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EXERCISE AS TREATMENT FOR TYPE 2 DIABETES
Type 2 diabetes or ‘adult onset’ is characterised by insulin resistance (with or without insulin secretory defect). This condition arises from a combination of genetic and environmental factors. Despite there also being a strong genetic component, lifestyle factors including high blood pressure, insufficient physical activity, overweight/obesity and poor diet are all major contributors to an increased risk of developing this condition. Modification to these risk factors is often very successful in the early management and prevention of type 2 diabetes. Type 2 diabetes can be managed with a combination of any of three treatments- diet, exercise and medications. Ideally, diet and exercise should be modified before enlisting the use of medications.
Exercise is important for diabetes for several reasons including:
Improving blood glucose control
Increasing insulin sensitivity
Decreasing blood pressure, weight and other risk factors
Decreasing the risk of co-morbidities such as cardiovascular disease, retinopathy, neuropathy and nephropathy (that are related to uncontrolled blood glucose)
Very few people would argue that regular exercise doesn’t provide benefits. For diabetics, or at risk of developing diabetes in the future, exercise is particularly important in the control of blood glucose and ensuring a healthy life. Many diabetics are even able to decrease their dependence on medication to manage their condition. In addition, for those taking insulin- exercise will also assist the insulin to work more effectively. The reason exercise works so well is that it allows glucose to be taken from the blood into skeletal muscle without the need for insulin- non-insulin-mediated glucose uptake (thus decreasing the reliance on insulin). A single bout of exercise is successful in ensuring an immediate lowering of blood glucose, although the degree to which this occurs is dependent on the intensity and duration of the exercise. This comes about through an increase in muscle glucose utilisation. Even several hours after this exercise, the amount of non-insulin-mediated glucose uptake is increased and increased insulin sensitivity (i.e. the body is more receptive to insulin therefore it is able to do its job better) can last for up to 72hours!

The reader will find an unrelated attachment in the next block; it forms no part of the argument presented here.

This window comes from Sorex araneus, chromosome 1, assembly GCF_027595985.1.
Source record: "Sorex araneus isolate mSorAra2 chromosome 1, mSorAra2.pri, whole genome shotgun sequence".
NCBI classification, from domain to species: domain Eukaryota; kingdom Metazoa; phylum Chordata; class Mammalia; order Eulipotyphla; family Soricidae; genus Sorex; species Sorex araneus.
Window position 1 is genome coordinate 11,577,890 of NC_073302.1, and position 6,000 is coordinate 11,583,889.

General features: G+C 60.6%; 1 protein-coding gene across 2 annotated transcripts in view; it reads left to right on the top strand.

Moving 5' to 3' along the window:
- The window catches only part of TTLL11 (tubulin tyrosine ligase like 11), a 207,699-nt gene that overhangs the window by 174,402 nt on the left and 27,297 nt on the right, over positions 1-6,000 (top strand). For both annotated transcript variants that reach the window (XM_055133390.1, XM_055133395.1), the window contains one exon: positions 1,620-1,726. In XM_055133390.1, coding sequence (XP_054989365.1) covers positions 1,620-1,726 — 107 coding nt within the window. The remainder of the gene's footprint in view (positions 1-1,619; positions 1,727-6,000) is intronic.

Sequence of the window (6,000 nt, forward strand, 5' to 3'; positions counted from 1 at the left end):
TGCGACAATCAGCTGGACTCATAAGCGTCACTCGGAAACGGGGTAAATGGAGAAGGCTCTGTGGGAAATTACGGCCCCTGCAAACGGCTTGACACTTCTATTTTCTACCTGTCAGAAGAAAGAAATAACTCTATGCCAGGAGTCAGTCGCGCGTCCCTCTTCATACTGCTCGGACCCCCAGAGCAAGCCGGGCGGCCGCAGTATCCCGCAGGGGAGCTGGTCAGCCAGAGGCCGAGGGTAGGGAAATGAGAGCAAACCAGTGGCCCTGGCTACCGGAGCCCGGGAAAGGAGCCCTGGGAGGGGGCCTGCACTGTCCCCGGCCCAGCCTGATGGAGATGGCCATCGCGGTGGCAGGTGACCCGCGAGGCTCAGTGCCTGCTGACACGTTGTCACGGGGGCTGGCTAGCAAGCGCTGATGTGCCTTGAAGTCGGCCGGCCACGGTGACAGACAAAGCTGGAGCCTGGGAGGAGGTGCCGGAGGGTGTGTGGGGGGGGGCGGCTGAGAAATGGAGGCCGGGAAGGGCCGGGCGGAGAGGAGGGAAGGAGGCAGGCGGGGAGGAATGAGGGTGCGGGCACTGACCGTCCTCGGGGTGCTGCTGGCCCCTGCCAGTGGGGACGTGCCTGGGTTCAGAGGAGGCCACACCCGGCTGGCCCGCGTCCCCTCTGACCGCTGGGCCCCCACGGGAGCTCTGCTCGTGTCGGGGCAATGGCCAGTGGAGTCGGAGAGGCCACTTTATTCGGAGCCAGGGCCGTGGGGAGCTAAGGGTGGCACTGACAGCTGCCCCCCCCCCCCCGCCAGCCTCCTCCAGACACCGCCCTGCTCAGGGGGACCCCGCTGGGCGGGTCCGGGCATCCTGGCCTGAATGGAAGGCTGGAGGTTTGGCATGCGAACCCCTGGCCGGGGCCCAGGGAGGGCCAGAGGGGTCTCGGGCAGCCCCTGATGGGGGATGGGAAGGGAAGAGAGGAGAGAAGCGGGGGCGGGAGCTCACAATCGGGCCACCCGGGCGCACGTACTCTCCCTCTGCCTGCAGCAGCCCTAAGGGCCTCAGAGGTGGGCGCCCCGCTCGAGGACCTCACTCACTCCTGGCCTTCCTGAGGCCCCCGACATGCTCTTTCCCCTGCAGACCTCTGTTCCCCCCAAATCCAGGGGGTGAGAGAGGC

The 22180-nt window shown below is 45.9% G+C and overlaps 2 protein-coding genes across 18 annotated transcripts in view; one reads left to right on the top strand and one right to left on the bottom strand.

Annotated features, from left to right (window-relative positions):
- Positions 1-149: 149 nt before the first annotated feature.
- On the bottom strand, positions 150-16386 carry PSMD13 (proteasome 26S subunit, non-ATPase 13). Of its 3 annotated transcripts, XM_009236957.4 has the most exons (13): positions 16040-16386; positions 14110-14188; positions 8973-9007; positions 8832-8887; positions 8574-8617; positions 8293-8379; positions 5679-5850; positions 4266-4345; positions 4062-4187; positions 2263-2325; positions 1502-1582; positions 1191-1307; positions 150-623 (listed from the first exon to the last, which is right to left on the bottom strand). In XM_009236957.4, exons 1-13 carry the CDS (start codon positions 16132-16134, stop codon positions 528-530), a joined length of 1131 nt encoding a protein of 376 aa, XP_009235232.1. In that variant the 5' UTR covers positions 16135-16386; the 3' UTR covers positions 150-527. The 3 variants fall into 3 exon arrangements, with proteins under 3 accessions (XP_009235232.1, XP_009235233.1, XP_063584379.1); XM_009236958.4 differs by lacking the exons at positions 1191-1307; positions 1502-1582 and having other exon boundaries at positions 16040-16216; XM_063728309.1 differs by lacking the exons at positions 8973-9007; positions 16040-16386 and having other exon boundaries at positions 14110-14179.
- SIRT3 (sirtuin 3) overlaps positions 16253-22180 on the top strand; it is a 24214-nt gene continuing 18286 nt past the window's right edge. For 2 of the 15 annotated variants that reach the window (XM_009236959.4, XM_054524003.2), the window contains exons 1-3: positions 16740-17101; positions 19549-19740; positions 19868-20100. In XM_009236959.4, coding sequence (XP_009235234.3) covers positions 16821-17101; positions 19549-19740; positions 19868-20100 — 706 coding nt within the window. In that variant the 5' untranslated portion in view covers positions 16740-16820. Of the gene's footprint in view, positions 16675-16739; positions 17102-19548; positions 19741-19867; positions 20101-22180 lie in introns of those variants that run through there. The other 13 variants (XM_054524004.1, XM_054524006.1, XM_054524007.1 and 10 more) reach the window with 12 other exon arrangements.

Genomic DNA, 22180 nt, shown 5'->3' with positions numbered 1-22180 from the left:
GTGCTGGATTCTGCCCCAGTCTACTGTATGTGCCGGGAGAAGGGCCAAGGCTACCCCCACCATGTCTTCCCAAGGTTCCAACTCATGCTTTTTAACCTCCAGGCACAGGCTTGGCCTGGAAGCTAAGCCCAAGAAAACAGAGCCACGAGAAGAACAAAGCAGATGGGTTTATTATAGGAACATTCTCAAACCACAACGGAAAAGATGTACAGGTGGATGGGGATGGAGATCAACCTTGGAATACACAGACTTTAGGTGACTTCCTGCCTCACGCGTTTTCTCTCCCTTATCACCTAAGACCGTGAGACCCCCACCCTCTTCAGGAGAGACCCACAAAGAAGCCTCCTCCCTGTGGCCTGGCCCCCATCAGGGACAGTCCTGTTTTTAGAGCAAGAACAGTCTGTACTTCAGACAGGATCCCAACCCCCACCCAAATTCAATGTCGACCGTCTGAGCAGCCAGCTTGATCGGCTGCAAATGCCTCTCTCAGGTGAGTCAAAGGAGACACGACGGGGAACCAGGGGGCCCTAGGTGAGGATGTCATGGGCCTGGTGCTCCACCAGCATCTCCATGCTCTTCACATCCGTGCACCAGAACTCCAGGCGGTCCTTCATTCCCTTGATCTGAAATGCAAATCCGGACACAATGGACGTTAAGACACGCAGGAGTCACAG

Exercising as a diabetic does hold some risks if your blood glucose is not well-controlled as there is a chance that your blood glucose could drop too far given the increased uptake of glucose as a result of the exercise. This is why it is important to get advice about where to start from an accredited exercise physiologist (AEP). Exercising under the guidance of an AEP will ensure that special consideration is given to monitoring your blood glucose throughout and after your exercise- guaranteeing that any signs of hypoglycaemia or hyperglycemia are identified and accounted for immediately. AEPs are also trained to be able to take into the account the affect that any medication you are on will have on your performance and response to exercise- they will monitor you carefully to ensure that any response you get to exercise is appropriate for YOU. Lastly, their knowledge extends to all co-morbidities and conditions associated with your diabetes including retinopathy, neuropathy, cardiovascular disease, nephropathy and any other musculoskeletal, cardiorespiratory or metabolic conditions that you may be experiencing.